Sibling rivalries are considered by many to be a normal aspect of childhood, but a recent study published in The Journal of Pediatrics warns the aggression in these rivalries can be unhealthy.
In some cases, the problem can be as bad as bullying and have lasting effects on a child's mental health.
If you search YouTube, you will find a number of videos showing children and teens violently fighting at home.
While difficult to watch, these videos provide a glimpse into disturbing sibling behavior taking place in homes across America, often when parents aren't around to call time out!
Randell and Cameron Enoch are typical teens. They like playing ball with friends, lifting weights and, of course, teasing one another. At times, however, the horseplaying and namecalling can get out of hand.
"Sometimes arguments, sometimes physical fighting," Randell said.
Occasionally, there's violent behavior like the day their mother, Tamara Lewis, received a distressing call.
"I was at work and my dad called me on the phone," Lewis said. "The oldest one was upset. I can't remember what it was about, but he was upset and he had a knife and pulled it out in front of the youngest one. I couldn't get home fast enough. Like any parent, you don't know what is going on, or what's going to happen."
Fortunately, neither of her sons were hurt, but that's when Tamara decided to hide her kitchen knives as a precautionary measure.
She also sought professional help for her sons who were diagnosed with some emotional and behavioral problems.
"My oldest one is bipolar, and with that disorder, I take extreme measures because he gets angry," Lewis told America Now.
Researchers at the University of New Hampshire recently conducted a study evaluating data on 3,600 children – ages one month to 17. One-third of the children in the study were victims of sibling aggression.
Their research showed "severe physical aggression" is more common in adolescence than childhood.
The American Academy of Child Adolescent Psychiatry says the signs of severe physical aggression include persistent problems with fighting, biting or aggressive behavior which includes kicking, hitting, or using a weapon or object to injure another sibling.
Unfortunately, too often, parents ignore the warning signs.
"A lot of times, parents will say it's just natural," said Dr. David F. Lelio who is a child and adolescent psychiatrist in Charlotte, NC.
If children exhibit severe physical aggression, Lelio says parents should immediately seek help from a mental health professional.
"I've seen some wonderful things happen with family therapy, with negotiating rules, parents making it very clear that this is not going to happen within the home, this is not acceptable," Lelio said.
Tamera's sons now take medication and regularly meet with a psychiatrist.
"Counseling is kinda helping him [Randell], and it's helped me deal with my problems and issues better," Cameron said.
For example, Randell says he has learned a variety of ways to manage his anger.
"When I am out there walking and jogging, it's teaching me how to control it and let it out in an appropriate times instead of doing something bad with it," Randell said.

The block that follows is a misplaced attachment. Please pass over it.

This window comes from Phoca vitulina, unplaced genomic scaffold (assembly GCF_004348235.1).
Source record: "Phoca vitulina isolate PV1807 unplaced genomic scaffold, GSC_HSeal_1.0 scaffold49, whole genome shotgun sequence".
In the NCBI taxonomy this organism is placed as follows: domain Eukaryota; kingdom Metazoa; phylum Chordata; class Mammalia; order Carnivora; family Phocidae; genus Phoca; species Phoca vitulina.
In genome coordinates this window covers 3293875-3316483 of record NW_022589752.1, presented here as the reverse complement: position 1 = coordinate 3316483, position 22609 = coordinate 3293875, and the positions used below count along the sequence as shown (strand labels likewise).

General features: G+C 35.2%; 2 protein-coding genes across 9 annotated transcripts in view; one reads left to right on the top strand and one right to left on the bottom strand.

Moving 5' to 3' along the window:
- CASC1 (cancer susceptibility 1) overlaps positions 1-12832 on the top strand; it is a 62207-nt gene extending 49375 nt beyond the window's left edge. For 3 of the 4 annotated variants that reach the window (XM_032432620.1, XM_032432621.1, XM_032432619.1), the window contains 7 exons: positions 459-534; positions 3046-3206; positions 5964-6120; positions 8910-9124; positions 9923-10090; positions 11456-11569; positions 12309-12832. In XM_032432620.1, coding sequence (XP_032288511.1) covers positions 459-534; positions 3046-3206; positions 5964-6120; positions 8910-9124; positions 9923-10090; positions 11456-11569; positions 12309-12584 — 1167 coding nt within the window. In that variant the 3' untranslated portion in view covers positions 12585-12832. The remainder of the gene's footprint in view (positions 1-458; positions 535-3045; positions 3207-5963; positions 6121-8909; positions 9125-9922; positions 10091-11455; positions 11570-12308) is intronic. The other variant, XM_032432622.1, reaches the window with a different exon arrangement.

Experts we spoke to agree the sooner parents recognize the signs of sibling aggression and seek help, the greater the chances of changing behaviors before a sibling gets hurt now – or a troubled child grows into a troubled adult.
When sibling aggression becomes a problem, experts advise parents to remain calm, use simple language to make your points, and paraphrase any hurtful words the children may have used instead of repeating them.
Copyright 2013 America Now. All rights reserved.
The following information is from Dr. Corinna Jenkins Tucker, Assoc. Professor of Family Studies, University of New Hampshire.
1.) First, give your children the opportunity "work it out" among themselves.
2.) Parents should act as a neutral third party. Don't defend who you think is the victim child because the aggressor may perceive the weaker child as being favored by the parent and the victim does not learn confidence in handling conflict situations.
3.) Parents should ask – ‘What is the issue?' Get both children to agree on the issue.
4.) Ask your children to come up with a solution(s) or alternatives to the problem and help with seeing each child's point of view. With younger children, parents may have to suggest they take turns playing with something, etc. With older siblings, let them decide on what the solution should be. Dr. Tucker says this allows the children/adolescents to take ownership of the problem and solution. This gets them to move forward.
5.) Finally, parents should praise their children for how they resolved the situation, and offer positive reinforcement.
Click to read more from Aspen Education Group in an article entitled, "Sibling Aggression: Why Can't My Kids Just Get Along?" (Source: http://aspeneducation.crchealth.com/articles/article-sibling-aggression/).
The following information is from the American Academy of Child Adolescent Psychiatry (Source: http://www.aacap.org/AACAP/Families_and_Youth/Facts_for_Families/Facts_for_Families_Pages/Fighting_And_Biting_81.aspx )
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